The General Synod of our Canadian sister churches (CanRC) is presently being held in Dunnville, Ontario. As is common practice, one of the delegates (this time Rev J Batteau) from our Dutch sister churches (RCN) was invited to address Synod. After some pleasantries and information about himself Rev Batteau said:[i]
“We are here at a particularly difficult moment in our relationship as sister-churches. Your Subcommittee for Relations with churches in The Netherlands, the SRN, has presented a report with recommendations concerning relations with us in The Netherlands. The SRN recommends that you severely restrict our sister-relationship due to various developments in our churches, abbreviated as the RCN.
Their recommendations are:
1) To no longer automatically accept attestations from members from RCN, and to stop the privilege of RCN ministers automatically being able to preach in the Canadian Reformed Churches. Close screening is called for.
2) If the next Synod of the RCN clearly demonstrates a return to the authority of Scripture, with respect to issues of the Seminary in Kampen, women in church office, and matters such as homosexuality, the normal sister-church relationship can resume. But if the course of what is called the present deformation continues, then the sister-church relationship will be ended.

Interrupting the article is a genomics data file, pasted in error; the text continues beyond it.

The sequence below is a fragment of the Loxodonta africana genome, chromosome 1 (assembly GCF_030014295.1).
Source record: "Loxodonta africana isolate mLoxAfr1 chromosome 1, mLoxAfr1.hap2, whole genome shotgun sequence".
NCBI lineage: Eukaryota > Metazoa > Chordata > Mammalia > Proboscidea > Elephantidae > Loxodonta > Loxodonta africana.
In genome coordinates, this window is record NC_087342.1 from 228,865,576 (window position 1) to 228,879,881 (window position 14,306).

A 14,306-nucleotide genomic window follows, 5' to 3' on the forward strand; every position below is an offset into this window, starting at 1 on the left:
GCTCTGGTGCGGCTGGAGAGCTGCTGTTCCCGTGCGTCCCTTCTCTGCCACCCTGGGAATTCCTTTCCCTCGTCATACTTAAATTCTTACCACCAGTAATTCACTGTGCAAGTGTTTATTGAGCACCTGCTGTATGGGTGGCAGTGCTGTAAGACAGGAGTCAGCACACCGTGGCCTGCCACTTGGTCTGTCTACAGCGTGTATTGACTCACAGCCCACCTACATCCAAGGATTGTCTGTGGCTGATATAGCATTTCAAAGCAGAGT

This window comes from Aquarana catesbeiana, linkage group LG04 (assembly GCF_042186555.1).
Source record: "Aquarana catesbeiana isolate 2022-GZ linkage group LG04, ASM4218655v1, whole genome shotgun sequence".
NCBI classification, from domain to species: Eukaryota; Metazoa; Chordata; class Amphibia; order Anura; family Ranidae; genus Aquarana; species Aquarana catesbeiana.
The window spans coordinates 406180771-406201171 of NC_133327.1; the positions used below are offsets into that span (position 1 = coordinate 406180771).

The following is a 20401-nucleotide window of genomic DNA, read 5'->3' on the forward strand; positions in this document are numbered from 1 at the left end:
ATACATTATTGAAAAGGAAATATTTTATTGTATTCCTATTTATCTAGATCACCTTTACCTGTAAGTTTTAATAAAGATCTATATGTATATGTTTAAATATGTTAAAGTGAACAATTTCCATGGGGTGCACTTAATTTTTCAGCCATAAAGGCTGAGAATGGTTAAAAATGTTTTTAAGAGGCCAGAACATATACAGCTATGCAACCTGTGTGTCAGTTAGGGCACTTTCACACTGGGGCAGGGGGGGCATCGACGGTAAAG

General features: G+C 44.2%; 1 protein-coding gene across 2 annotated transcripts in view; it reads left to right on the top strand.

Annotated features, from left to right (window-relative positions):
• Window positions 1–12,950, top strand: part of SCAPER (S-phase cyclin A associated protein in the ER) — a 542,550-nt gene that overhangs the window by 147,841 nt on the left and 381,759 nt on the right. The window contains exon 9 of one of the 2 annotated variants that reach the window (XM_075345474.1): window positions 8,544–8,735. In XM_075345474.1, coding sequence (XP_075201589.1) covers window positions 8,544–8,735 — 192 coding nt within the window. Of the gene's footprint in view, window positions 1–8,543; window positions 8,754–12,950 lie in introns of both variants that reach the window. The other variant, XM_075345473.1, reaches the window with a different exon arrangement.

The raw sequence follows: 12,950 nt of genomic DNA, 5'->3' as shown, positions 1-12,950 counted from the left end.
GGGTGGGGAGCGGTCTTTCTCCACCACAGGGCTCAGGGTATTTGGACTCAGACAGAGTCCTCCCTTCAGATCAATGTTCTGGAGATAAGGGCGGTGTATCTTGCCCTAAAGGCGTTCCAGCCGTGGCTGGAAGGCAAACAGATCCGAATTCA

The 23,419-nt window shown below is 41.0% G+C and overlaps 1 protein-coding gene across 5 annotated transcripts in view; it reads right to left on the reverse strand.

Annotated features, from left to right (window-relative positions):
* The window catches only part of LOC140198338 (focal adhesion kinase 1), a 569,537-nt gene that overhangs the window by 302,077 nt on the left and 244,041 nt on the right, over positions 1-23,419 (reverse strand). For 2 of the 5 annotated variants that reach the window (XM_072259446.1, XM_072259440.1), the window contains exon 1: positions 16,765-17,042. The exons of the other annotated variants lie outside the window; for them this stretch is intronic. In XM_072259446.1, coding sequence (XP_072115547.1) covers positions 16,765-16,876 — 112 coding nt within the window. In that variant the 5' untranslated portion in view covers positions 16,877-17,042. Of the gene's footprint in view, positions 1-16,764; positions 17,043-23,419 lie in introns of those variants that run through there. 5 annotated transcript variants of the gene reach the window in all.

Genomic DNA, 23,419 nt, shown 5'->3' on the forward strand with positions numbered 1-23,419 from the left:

A number of reasons are given for this advice. Mention is made of a new hermeneutics affecting biblical interpretation, the lack of clarity of the seminary in Kampen about homosexuality, and the seeking of unity with the Nederlands Gereformeerde Kerk (the NGK churches) as indicating an acceptance of women’s ordination.
These recommendations and the reasons for them are of course very serious matters, and call for serious consideration. It is not the role of brother Bakker and myself to discuss the recommendations with the reasons in detail at this time. We have the charge from our Synod to greet you, to attempt to clarify what our Synod has officially decided and made public, and to describe the situation of our churches, including the challenges we are facing. We hope to be able to do that in discussion with your synod committee evaluating the SRN report. If you would like us to try to clarify some points in a plenary session of this Synod, we are willing to try to do that, after first having a discussion with your committee here. Finally, it is up to you as a Synod to look carefully at the recommendations of your committee regarding the SRN report and the reasons given, and see if you support them. Then you will communicate your decisions to our next coming Synod, which will have the task of responding.